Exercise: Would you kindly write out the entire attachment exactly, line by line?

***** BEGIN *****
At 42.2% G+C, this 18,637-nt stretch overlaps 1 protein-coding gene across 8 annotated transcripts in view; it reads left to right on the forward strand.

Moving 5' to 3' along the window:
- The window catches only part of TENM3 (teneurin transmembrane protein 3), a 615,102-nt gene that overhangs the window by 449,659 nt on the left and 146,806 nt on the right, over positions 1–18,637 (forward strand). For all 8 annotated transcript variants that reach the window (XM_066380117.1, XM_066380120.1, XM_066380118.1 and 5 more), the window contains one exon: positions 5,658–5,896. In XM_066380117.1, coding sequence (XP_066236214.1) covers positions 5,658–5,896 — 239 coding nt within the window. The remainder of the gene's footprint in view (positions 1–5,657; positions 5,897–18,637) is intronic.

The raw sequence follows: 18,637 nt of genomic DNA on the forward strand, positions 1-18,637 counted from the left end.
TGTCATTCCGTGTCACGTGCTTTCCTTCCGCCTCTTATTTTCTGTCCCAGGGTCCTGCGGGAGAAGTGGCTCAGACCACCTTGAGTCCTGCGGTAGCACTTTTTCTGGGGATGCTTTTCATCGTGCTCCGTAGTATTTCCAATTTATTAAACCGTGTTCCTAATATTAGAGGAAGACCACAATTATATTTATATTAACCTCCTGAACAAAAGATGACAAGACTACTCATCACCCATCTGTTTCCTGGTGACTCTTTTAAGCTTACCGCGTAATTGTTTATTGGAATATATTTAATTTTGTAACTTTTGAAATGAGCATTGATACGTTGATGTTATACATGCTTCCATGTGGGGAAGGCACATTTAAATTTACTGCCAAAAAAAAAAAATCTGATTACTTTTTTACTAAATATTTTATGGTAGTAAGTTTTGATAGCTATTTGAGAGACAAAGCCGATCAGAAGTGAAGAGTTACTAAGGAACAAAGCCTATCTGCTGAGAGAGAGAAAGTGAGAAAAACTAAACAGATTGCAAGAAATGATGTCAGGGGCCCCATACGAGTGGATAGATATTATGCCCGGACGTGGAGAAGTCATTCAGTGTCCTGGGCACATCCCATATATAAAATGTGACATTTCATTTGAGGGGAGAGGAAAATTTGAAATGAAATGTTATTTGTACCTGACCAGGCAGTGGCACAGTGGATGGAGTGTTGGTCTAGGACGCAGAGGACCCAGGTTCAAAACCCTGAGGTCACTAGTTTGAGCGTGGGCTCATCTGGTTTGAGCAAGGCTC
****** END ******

At 42.2% G+C, this 18,637-nt stretch overlaps 1 protein-coding gene across 8 annotated transcripts in view; it reads left to right on the forward strand.

Moving 5' to 3' along the window:
- The window catches only part of TENM3 (teneurin transmembrane protein 3), a 615,102-nt gene that overhangs the window by 449,659 nt on the left and 146,806 nt on the right, over positions 1–18,637 (forward strand). For all 8 annotated transcript variants that reach the window (XM_066380117.1, XM_066380120.1, XM_066380118.1 and 5 more), the window contains one exon: positions 5,658–5,896. In XM_066380117.1, coding sequence (XP_066236214.1) covers positions 5,658–5,896 — 239 coding nt within the window. The remainder of the gene's footprint in view (positions 1–5,657; positions 5,897–18,637) is intronic.

The raw sequence follows: 18,637 nt of genomic DNA on the forward strand, positions 1-18,637 counted from the left end.
TGTCATTCCGTGTCACGTGCTTTCCTTCCGCCTCTTATTTTCTGTCCCAGGGTCCTGCGGGAGAAGTGGCTCAGACCACCTTGAGTCCTGCGGTAGCACTTTTTCTGGGGATGCTTTTCATCGTGCTCCGTAGTATTTCCAATTTATTAAACCGTGTTCCTAATATTAGAGGAAGACCACAATTATATTTATATTAACCTCCTGAACAAAAGATGACAAGACTACTCATCACCCATCTGTTTCCTGGTGACTCTTTTAAGCTTACCGCGTAATTGTTTATTGGAATATATTTAATTTTGTAACTTTTGAAATGAGCATTGATACGTTGATGTTATACATGCTTCCATGTGGGGAAGGCACATTTAAATTTACTGCCAAAAAAAAAAAATCTGATTACTTTTTTACTAAATATTTTATGGTAGTAAGTTTTGATAGCTATTTGAGAGACAAAGCCGATCAGAAGTGAAGAGTTACTAAGGAACAAAGCCTATCTGCTGAGAGAGAGAAAGTGAGAAAAACTAAACAGATTGCAAGAAATGATGTCAGGGGCCCCATACGAGTGGATAGATATTATGCCCGGACGTGGAGAAGTCATTCAGTGTCCTGGGCACATCCCATATATAAAATGTGACATTTCATTTGAGGGGAGAGGAAAATTTGAAATGAAATGTTATTTGTACCTGACCAGGCAGTGGCACAGTGGATGGAGTGTTGGTCTAGGACGCAGAGGACCCAGGTTCAAAACCCTGAGGTCACTAGTTTGAGCGTGGGCTCATCTGGTTTGAGCAAGGCTC